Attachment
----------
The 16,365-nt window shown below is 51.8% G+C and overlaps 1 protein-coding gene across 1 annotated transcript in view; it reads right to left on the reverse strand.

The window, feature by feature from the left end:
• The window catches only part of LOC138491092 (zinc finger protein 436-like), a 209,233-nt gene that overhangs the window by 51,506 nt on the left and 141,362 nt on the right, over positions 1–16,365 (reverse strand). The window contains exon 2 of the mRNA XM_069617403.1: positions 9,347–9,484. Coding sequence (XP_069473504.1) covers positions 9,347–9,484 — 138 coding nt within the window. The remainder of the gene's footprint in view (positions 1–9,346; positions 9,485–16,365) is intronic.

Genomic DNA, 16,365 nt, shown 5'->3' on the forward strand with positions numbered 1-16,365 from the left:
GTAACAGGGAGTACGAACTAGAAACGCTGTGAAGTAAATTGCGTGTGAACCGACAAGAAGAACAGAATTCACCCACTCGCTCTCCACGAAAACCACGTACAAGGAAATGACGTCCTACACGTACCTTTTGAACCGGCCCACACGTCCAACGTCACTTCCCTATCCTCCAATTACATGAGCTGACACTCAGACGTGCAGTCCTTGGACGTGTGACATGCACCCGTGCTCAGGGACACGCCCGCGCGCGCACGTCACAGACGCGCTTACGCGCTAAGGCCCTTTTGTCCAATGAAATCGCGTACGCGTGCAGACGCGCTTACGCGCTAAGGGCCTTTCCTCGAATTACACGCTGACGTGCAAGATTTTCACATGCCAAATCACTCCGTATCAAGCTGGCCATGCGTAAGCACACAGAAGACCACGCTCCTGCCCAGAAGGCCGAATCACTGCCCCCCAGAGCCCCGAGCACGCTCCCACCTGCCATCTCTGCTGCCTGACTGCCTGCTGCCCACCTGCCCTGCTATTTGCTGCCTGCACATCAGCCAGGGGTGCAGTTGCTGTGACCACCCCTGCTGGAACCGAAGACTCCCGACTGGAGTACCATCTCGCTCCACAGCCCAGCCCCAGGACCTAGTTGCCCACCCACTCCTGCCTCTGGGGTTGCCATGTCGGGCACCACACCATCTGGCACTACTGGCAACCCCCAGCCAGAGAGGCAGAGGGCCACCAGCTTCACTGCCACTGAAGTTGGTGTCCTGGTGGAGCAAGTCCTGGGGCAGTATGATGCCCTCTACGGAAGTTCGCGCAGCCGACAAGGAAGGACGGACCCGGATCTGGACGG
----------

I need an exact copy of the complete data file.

The 16,365-nt window shown below is 51.8% G+C and overlaps 1 protein-coding gene across 1 annotated transcript in view; it reads right to left on the reverse strand.

The window, feature by feature from the left end:
• The window catches only part of LOC138491092 (zinc finger protein 436-like), a 209,233-nt gene that overhangs the window by 51,506 nt on the left and 141,362 nt on the right, over positions 1–16,365 (reverse strand). The window contains exon 2 of the mRNA XM_069617403.1: positions 9,347–9,484. Coding sequence (XP_069473504.1) covers positions 9,347–9,484 — 138 coding nt within the window. The remainder of the gene's footprint in view (positions 1–9,346; positions 9,485–16,365) is intronic.

Genomic DNA, 16,365 nt, shown 5'->3' on the forward strand with positions numbered 1-16,365 from the left:
GTAACAGGGAGTACGAACTAGAAACGCTGTGAAGTAAATTGCGTGTGAACCGACAAGAAGAACAGAATTCACCCACTCGCTCTCCACGAAAACCACGTACAAGGAAATGACGTCCTACACGTACCTTTTGAACCGGCCCACACGTCCAACGTCACTTCCCTATCCTCCAATTACATGAGCTGACACTCAGACGTGCAGTCCTTGGACGTGTGACATGCACCCGTGCTCAGGGACACGCCCGCGCGCGCACGTCACAGACGCGCTTACGCGCTAAGGCCCTTTTGTCCAATGAAATCGCGTACGCGTGCAGACGCGCTTACGCGCTAAGGGCCTTTCCTCGAATTACACGCTGACGTGCAAGATTTTCACATGCCAAATCACTCCGTATCAAGCTGGCCATGCGTAAGCACACAGAAGACCACGCTCCTGCCCAGAAGGCCGAATCACTGCCCCCCAGAGCCCCGAGCACGCTCCCACCTGCCATCTCTGCTGCCTGACTGCCTGCTGCCCACCTGCCCTGCTATTTGCTGCCTGCACATCAGCCAGGGGTGCAGTTGCTGTGACCACCCCTGCTGGAACCGAAGACTCCCGACTGGAGTACCATCTCGCTCCACAGCCCAGCCCCAGGACCTAGTTGCCCACCCACTCCTGCCTCTGGGGTTGCCATGTCGGGCACCACACCATCTGGCACTACTGGCAACCCCCAGCCAGAGAGGCAGAGGGCCACCAGCTTCACTGCCACTGAAGTTGGTGTCCTGGTGGAGCAAGTCCTGGGGCAGTATGATGCCCTCTACGGAAGTTCGCGCAGCCGACAAGGAAGGACGGACCCGGATCTGGACGG